[12:19 PM] Bob : Yeah …OK…the matter at hand…when writting…the use of …i.e ….and…e.g.…what are the rules…I will be argueing with a pompus Phd. Type
[12:36 PM] Bob : To late…don’t bother…what is your day off…anyway next time lets be a little more…oh say….reliable…I might as well go get a smart phone myself if you are going to start limiting my access to yours…turd-perch ‘er….
[1:16 PM] Me: I know you said don’t bother, but this particular matter lends itself to a nimble solution. Use e.g. (exempli gratia) when giving an example, e for example. Use i.e. (id est) when clarifying, i for in other words.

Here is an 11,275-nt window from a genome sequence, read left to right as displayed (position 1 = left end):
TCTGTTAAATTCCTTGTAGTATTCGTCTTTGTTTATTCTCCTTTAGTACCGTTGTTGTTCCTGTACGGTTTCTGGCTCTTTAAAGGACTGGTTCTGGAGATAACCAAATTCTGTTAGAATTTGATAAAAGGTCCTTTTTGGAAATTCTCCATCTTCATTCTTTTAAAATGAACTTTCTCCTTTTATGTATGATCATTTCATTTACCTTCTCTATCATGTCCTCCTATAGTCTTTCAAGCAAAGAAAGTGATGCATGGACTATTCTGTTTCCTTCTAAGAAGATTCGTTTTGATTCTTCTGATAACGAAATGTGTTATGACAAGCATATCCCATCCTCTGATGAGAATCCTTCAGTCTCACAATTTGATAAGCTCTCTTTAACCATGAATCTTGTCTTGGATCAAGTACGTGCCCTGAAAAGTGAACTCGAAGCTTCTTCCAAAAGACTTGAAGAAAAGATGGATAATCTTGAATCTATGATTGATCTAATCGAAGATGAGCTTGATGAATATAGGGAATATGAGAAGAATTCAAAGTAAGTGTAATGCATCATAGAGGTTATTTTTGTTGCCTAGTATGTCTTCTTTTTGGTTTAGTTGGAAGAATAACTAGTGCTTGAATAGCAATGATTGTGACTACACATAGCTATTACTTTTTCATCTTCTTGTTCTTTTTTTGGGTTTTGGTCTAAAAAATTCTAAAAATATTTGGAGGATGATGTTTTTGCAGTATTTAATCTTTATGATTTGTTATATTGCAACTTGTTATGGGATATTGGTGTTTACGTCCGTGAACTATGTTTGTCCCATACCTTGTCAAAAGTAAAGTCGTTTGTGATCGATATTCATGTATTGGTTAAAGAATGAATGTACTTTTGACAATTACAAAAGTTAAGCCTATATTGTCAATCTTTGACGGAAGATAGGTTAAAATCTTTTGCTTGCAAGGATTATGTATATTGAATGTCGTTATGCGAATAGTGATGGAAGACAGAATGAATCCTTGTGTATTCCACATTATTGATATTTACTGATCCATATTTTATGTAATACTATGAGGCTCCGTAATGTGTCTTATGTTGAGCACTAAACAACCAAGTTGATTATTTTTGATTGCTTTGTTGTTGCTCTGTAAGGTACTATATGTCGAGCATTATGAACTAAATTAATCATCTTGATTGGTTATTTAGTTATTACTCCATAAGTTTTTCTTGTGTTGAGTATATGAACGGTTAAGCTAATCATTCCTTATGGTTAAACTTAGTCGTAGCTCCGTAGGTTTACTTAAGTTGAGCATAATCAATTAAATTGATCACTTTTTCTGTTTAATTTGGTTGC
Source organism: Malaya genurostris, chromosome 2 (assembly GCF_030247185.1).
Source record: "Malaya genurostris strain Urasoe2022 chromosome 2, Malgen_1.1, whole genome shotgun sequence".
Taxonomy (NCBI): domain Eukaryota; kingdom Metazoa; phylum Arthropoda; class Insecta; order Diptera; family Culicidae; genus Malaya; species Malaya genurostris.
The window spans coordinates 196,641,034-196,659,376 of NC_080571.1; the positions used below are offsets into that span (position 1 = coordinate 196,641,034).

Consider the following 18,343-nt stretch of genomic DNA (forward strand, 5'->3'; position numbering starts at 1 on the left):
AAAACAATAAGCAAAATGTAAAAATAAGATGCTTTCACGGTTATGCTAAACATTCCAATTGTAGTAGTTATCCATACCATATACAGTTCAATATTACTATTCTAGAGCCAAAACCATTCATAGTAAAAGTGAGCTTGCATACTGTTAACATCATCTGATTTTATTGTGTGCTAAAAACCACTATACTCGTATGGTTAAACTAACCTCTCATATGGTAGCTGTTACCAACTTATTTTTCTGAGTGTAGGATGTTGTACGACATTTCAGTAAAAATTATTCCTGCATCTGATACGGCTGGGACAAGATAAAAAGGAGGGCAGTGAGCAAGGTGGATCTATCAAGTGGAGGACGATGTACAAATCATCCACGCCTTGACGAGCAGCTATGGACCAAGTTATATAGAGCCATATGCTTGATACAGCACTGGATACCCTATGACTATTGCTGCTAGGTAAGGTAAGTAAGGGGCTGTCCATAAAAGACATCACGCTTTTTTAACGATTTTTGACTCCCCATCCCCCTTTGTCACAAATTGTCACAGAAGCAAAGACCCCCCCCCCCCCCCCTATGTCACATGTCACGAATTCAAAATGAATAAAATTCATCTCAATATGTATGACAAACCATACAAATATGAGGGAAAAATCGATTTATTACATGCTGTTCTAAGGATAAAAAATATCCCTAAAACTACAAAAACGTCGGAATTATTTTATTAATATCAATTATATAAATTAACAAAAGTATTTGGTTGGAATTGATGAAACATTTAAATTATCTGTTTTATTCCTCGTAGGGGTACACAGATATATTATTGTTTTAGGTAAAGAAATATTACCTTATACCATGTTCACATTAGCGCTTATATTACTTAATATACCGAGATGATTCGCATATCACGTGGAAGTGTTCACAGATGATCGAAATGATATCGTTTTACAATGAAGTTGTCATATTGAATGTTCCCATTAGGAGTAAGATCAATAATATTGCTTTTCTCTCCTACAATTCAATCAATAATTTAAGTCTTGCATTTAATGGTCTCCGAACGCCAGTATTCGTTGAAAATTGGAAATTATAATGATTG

[2:34 PM] Me: Lesson 2, Use etc., et cetera, to mean “and other things.”
[5:38 PM] Me: Lesson 3, Use et al., et alii, to mean “and others.” Note the difference.
[7:55 PM] Me: Lesson 4, It is O.K. to use vs., versus, when referring to a lawsuit. Otherwise, spell it out.
[7:57 PM] Me: Lesson 5, Some people can tolerate ibid, ibidem, in your footnotes if you are using the same source in consecutive citations. It means, in the same place.
[7:59 PM] Me: Lesson 6, But don’t be a douchebag and use any other Latin abbreviations, OK? Q.E.D. and pro tem are off limits until you become a lawyer.
[7:59 PM] Me: You’re welcome.